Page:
The federal income tax deadline looms, but Tennesseans have reason to celebrate.
As of April 5, Tennesseans collectively had made enough money to pay their total federal, state and local tax bill for 2014, according to the Tax Foundation’s annual Tax Freedom Day calculations.
Tennessee has one of the earliest Tax Freedom Days in the country, according to the Washington, D.C. based think tank’s annual report. Only Louisiana (March 30), Mississippi (April 2), and South Dakota (April 4) achieved tax freedom earlier this year.
For the nation as a whole, Tax Freedom Day arrives on April 21 — three days later than last year “due mainly to the continuing economic recovery, which will boost federal tax revenue collected through the corporate, payroll, and individual income tax,” according to a news release.
“Arguments can be made for why the collective tax bill is too high or too low, but in order to have an honest discussion, it’s important to understand where we stand,” Tax Foundation economist Kyle Pomerleau said in the release. “Tax Freedom Day gives us a vivid representation of how much we pay for the goods and services provided by governments at all levels.”
Other highlights from the Tax Freedom report:
— Americans will spend more on taxes in 2014 than they will on food, clothing, and housing combined.
— Americans will spend 42 days working to pay off income taxes, 15 days for excise taxes, and 11 days for property taxes.
— Americans will pay $3 trillion in federal taxes and $1.5 trillion in state and local taxes, for a total bill of more than $4.5 trillion, or 30.2 percent of the nation’s income.
The Tax Foundation, which generally is critical of all tax increases, describes itself as a nonpartisan tax research group.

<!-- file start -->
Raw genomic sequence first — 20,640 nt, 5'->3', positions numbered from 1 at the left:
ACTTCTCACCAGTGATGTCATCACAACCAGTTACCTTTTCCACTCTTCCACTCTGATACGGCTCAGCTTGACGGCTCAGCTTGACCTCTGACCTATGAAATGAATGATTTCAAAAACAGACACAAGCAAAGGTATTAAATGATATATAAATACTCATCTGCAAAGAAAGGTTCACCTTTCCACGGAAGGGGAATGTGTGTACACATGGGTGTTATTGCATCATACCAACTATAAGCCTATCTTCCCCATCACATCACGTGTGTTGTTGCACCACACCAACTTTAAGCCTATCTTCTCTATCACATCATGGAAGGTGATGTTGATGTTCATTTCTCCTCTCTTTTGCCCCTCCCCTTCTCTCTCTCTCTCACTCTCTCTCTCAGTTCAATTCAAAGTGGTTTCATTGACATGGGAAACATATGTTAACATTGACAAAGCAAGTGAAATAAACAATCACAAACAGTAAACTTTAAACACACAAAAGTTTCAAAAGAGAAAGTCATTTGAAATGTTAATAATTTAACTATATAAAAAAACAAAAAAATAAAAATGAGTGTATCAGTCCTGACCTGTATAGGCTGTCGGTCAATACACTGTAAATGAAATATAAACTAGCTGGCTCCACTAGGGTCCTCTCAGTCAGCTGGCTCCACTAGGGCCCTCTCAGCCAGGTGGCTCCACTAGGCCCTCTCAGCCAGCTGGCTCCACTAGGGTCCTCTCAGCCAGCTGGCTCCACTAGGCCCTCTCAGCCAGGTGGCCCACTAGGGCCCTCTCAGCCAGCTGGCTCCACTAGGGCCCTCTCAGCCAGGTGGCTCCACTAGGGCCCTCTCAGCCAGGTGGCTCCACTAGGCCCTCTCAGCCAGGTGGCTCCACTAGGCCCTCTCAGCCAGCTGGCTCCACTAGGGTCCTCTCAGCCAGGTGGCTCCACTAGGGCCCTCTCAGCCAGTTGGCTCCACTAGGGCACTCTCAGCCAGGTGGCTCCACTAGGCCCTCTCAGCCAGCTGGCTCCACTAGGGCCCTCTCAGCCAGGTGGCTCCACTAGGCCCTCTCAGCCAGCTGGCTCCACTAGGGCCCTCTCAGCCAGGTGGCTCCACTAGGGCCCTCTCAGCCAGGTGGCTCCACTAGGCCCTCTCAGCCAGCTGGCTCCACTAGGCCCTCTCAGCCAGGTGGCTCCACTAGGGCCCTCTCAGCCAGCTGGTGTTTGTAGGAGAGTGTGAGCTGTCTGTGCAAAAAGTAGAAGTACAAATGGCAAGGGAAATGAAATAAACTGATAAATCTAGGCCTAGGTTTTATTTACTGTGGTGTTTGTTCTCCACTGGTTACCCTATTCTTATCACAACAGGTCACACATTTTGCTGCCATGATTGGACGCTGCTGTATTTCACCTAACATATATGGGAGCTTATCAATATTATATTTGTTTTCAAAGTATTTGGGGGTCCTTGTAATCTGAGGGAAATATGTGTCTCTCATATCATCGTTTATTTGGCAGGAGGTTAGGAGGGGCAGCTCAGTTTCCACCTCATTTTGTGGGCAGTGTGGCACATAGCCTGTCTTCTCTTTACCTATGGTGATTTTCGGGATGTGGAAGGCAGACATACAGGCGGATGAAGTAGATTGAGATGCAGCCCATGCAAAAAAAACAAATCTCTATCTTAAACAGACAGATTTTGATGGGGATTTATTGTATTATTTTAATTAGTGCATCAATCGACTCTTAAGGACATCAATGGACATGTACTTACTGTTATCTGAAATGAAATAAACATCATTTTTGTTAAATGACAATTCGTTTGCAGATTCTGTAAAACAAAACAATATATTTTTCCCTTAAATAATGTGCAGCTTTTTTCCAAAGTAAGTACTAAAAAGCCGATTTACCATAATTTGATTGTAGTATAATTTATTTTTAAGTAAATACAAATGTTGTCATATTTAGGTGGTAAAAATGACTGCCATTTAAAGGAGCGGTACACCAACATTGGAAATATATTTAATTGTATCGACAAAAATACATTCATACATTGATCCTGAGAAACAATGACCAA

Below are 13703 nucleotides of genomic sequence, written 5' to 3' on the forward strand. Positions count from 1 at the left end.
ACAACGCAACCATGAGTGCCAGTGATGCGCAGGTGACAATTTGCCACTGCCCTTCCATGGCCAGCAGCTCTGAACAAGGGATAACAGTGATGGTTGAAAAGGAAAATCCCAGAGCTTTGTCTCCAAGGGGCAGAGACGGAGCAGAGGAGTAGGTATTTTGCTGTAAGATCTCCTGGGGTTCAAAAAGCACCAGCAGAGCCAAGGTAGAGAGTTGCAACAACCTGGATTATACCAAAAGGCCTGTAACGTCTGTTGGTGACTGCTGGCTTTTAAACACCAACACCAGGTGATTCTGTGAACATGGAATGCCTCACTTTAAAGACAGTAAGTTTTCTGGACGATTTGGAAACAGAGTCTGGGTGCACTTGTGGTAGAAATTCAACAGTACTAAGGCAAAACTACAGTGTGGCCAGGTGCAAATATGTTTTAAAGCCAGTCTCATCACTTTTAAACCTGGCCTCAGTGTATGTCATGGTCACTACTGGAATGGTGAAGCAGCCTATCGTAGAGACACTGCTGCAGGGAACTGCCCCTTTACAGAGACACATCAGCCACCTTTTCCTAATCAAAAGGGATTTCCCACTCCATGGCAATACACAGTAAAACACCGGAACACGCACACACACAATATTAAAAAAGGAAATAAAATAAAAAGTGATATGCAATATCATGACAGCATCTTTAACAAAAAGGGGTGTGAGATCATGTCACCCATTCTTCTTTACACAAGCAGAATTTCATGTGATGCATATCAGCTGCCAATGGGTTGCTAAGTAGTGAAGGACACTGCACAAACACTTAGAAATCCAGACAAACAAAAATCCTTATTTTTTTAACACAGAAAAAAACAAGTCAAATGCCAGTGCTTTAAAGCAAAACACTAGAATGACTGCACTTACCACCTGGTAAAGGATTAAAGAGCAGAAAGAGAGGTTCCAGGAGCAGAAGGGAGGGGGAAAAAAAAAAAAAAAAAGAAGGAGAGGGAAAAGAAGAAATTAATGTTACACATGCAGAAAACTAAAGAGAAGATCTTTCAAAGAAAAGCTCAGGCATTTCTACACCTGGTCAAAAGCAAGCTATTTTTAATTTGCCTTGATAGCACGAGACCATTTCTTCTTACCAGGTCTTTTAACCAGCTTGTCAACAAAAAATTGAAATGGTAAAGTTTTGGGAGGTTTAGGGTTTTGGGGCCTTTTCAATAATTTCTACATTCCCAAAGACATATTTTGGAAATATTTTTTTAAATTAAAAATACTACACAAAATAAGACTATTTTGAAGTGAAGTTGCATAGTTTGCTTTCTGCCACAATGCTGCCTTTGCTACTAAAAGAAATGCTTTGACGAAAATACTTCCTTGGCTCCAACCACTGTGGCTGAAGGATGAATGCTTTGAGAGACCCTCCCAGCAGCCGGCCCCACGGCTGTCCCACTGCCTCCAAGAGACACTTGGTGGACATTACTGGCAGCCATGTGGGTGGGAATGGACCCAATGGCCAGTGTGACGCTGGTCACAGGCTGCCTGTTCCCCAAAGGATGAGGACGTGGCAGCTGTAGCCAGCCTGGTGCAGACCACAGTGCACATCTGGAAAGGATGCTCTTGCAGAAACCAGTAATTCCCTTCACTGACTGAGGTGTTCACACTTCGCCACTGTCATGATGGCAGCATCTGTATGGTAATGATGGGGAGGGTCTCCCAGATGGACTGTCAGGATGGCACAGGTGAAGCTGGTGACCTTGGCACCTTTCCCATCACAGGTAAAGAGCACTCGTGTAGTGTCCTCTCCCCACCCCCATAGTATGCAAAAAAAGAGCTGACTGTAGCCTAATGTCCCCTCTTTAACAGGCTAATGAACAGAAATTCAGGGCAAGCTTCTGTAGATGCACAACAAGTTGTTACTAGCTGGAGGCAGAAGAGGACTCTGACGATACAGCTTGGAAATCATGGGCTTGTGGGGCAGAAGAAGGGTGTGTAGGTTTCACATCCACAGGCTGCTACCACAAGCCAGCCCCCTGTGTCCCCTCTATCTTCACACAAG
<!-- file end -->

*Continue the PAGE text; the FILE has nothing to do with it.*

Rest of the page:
Click here for the full Tax Freedom Day report.
Workers of Tennessee, take the day off. You’ve earned it. While most of the country will work another two weeks or more to reach Tax Freedom Day, Tennessee workers passed that milestone on March 31, according to the Tax Foundation.
Tennessee has the lowest average tax burden in the country this year, the foundation says.
Tax Freedom Day represents how long it will take the average worker to earn enough money pay his or her total federal, state and local tax obligation for the year. For the nation as a whole, Tax Freedom Day this year comes on April 17.
A two-year delay in requiring Amazon to collect Tennessee sales taxes could move a step closer to reality Tuesday with votes scheduled by state House and Senate committees.
Gov. Bill Haslam is pushing for the delay and supports a federal solution to the sales tax issue. Waiting two years to make Amazon collect taxes on sales to Tennessee residents is a whole lot better than never making the online retailer collect state taxes, which was the original deal brokered by his predecessor, Haslam says .
Maybe so, but waiting till 2014 still leaves a lot of money on the table – something like $22 million a year in state sales taxes and $9 million a year in local sales taxes.
Tennessee is the 14th best state for taxes on business, according to the Tax Foundation’s look at state tax policies.
The 2012 State Business Tax Climate Index released Wednesday compares states on five different categories – major business taxes, individual income taxes, sales taxes, unemployment insurance taxes and property taxes.